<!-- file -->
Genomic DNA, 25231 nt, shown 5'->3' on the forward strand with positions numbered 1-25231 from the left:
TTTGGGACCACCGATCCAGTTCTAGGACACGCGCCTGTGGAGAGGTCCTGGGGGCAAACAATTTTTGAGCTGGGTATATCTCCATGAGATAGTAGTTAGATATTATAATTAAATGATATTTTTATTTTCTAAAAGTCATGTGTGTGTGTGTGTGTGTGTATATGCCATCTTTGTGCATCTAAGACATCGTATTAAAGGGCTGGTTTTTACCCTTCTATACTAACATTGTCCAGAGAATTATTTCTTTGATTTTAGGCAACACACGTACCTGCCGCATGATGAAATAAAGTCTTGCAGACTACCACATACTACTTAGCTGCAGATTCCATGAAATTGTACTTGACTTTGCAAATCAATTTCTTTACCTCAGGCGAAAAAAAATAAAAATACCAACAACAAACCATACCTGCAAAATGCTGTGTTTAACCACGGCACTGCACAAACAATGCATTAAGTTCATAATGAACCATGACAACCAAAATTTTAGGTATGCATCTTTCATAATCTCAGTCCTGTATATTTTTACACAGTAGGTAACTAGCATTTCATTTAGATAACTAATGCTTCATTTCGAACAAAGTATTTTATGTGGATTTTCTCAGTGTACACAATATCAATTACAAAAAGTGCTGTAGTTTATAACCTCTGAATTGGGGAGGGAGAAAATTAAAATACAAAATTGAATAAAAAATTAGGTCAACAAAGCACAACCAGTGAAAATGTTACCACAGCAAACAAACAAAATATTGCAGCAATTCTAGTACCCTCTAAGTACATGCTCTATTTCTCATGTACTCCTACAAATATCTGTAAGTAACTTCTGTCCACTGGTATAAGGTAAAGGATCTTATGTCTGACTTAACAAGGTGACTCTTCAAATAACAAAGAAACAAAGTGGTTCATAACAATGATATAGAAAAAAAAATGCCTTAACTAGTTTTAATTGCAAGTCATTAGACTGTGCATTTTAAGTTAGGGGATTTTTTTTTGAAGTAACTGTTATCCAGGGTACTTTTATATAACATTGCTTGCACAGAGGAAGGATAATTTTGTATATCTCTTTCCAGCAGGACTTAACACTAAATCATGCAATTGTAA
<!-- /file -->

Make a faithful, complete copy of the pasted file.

Genomic DNA, 25231 nt, shown 5'->3' on the forward strand with positions numbered 1-25231 from the left:
TTTGGGACCACCGATCCAGTTCTAGGACACGCGCCTGTGGAGAGGTCCTGGGGGCAAACAATTTTTGAGCTGGGTATATCTCCATGAGATAGTAGTTAGATATTATAATTAAATGATATTTTTATTTTCTAAAAGTCATGTGTGTGTGTGTGTGTGTGTATATGCCATCTTTGTGCATCTAAGACATCGTATTAAAGGGCTGGTTTTTACCCTTCTATACTAACATTGTCCAGAGAATTATTTCTTTGATTTTAGGCAACACACGTACCTGCCGCATGATGAAATAAAGTCTTGCAGACTACCACATACTACTTAGCTGCAGATTCCATGAAATTGTACTTGACTTTGCAAATCAATTTCTTTACCTCAGGCGAAAAAAAATAAAAATACCAACAACAAACCATACCTGCAAAATGCTGTGTTTAACCACGGCACTGCACAAACAATGCATTAAGTTCATAATGAACCATGACAACCAAAATTTTAGGTATGCATCTTTCATAATCTCAGTCCTGTATATTTTTACACAGTAGGTAACTAGCATTTCATTTAGATAACTAATGCTTCATTTCGAACAAAGTATTTTATGTGGATTTTCTCAGTGTACACAATATCAATTACAAAAAGTGCTGTAGTTTATAACCTCTGAATTGGGGAGGGAGAAAATTAAAATACAAAATTGAATAAAAAATTAGGTCAACAAAGCACAACCAGTGAAAATGTTACCACAGCAAACAAACAAAATATTGCAGCAATTCTAGTACCCTCTAAGTACATGCTCTATTTCTCATGTACTCCTACAAATATCTGTAAGTAACTTCTGTCCACTGGTATAAGGTAAAGGATCTTATGTCTGACTTAACAAGGTGACTCTTCAAATAACAAAGAAACAAAGTGGTTCATAACAATGATATAGAAAAAAAAATGCCTTAACTAGTTTTAATTGCAAGTCATTAGACTGTGCATTTTAAGTTAGGGGATTTTTTTTTGAAGTAACTGTTATCCAGGGTACTTTTATATAACATTGCTTGCACAGAGGAAGGATAATTTTGTATATCTCTTTCCAGCAGGACTTAACACTAAATCATGCAATTGTAA